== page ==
This wonderful series of medieval cosmographic diagrams and schemas are sourced from a late 12th-century manuscript created in England. Coming to only nine folios, the manuscript is essentially a scientific textbook for monks, bringing together cosmographical knowledge from a range of early Christian writers such as Bede and Isodere, who themselves based their ideas on such classical sources as Pliny the Elder, though adapting them for their new Christian context. As for the intriguing diagrams themselves, The Walters Art Museum, which holds the manuscript and offers up excellent commentary on its contents, provides the following description:
The twenty complex diagrams that accompany the texts in this pamphlet help illustrate [the ideas], and include visualizations of the heavens and earth, seasons, winds, tides, and the zodiac, as well as demonstrations of how these things relate to man. Most of the diagrams are rotae, or wheel-shaped schemata, favored throughout the Middle Ages for the presentation of scientific and cosmological ideas because they organized complex information in a clear, orderly fashion, making this material easier to apprehend, learn, and remember. Moreover, the circle, considered the most perfect shape and a symbol of God, was seen as conveying the cyclical nature of time and the Creation as well as the logic, order, and harmony of the created universe.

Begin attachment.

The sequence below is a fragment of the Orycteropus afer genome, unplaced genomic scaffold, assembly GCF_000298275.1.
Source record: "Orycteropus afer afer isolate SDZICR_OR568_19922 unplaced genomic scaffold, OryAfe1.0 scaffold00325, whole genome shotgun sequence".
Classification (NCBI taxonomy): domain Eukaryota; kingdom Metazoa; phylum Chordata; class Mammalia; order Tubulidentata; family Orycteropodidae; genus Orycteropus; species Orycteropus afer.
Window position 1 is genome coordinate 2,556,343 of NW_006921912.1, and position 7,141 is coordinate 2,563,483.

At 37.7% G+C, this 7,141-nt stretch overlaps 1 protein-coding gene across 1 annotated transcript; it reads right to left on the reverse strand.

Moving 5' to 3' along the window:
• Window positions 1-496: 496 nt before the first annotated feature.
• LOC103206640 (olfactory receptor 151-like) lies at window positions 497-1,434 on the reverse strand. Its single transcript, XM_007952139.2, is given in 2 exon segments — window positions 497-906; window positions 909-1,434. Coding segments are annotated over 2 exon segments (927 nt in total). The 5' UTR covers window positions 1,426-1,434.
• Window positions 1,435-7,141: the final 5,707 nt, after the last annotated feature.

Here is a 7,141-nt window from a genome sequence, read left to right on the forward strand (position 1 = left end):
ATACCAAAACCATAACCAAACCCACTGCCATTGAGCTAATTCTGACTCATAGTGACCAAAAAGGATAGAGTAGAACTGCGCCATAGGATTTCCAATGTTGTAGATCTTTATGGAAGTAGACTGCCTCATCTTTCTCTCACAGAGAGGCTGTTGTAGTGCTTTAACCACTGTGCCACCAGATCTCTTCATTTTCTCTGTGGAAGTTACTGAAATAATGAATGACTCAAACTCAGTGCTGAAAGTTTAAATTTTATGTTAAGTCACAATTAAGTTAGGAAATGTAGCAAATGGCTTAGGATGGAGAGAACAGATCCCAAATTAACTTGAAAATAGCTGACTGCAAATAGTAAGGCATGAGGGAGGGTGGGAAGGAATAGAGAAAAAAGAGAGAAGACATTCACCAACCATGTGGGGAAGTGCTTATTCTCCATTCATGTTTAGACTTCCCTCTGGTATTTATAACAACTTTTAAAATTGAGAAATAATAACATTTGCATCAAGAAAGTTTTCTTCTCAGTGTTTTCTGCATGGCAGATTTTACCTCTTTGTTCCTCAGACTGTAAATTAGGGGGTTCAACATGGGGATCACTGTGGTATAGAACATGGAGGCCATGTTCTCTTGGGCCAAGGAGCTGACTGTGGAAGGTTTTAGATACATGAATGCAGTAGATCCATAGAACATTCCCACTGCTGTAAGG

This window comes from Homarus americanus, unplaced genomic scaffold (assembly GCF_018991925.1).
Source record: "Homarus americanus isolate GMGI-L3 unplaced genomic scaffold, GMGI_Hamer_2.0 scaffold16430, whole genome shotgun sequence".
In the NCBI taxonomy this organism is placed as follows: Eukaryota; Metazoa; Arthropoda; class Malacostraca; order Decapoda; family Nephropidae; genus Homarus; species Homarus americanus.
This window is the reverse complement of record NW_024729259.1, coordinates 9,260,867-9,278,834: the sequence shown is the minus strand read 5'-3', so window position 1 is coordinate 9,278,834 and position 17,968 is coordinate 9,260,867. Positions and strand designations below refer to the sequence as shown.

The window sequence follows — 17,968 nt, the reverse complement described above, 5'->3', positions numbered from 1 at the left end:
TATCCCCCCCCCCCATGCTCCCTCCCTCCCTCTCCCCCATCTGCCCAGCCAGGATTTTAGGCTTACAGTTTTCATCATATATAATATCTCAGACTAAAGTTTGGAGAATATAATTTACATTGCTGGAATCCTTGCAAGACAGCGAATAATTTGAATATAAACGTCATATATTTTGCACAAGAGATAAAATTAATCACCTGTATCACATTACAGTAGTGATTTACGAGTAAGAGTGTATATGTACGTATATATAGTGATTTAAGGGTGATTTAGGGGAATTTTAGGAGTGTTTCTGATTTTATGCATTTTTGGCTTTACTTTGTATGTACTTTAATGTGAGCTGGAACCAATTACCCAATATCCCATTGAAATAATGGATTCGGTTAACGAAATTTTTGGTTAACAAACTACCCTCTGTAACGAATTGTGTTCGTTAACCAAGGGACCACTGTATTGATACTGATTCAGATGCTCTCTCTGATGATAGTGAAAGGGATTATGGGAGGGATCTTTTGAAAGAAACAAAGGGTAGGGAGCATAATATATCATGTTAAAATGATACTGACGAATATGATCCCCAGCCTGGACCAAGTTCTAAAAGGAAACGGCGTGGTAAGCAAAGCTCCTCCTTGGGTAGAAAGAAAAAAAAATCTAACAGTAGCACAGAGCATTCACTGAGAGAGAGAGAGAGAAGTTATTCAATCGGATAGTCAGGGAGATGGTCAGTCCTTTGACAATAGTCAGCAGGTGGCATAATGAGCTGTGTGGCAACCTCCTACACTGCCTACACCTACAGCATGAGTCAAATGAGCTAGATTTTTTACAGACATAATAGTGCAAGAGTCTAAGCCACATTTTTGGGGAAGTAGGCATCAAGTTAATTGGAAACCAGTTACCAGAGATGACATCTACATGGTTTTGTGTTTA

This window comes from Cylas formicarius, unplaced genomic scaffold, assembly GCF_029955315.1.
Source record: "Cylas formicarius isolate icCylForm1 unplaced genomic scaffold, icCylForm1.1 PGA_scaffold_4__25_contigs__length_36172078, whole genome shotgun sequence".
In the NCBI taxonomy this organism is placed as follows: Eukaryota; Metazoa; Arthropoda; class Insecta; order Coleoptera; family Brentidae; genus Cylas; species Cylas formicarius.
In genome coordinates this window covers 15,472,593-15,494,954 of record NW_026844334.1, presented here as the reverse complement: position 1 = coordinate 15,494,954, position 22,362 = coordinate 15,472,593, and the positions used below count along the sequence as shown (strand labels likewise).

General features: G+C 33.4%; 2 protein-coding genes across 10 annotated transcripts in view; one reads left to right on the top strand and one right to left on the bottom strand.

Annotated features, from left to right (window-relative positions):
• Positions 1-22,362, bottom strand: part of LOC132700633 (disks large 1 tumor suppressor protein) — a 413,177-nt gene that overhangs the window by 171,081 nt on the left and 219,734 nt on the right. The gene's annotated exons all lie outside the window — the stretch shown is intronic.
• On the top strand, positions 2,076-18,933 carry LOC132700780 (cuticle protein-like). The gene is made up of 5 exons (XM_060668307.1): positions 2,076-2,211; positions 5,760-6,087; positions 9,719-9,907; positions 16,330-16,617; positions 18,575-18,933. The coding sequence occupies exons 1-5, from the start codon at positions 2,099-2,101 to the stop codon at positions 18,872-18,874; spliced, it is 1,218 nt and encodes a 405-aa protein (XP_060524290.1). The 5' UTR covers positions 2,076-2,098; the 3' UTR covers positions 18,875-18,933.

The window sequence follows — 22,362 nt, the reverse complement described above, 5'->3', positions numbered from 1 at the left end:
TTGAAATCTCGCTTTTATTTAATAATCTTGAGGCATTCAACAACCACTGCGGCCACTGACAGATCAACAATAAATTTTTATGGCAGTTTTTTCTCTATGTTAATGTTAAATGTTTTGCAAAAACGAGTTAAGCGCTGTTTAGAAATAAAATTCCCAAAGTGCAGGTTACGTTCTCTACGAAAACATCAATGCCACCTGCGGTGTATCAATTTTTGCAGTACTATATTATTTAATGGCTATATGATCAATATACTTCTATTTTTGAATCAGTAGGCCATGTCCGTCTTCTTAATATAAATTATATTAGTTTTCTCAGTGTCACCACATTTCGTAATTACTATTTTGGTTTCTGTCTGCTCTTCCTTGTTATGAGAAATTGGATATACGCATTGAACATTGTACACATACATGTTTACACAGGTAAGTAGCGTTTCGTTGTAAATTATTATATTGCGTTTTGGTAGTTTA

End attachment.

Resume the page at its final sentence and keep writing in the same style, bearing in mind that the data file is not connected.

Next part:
The T, the Mediterranean Sea, separates Asia, Europe, and Africa, while the O is the surrounding ocean. Although the origins of the T-O map lie in the literature of classical antiquity, some of the earliest surviving pictorial examples occur in early medieval manuscripts of the works of Isidore of Seville.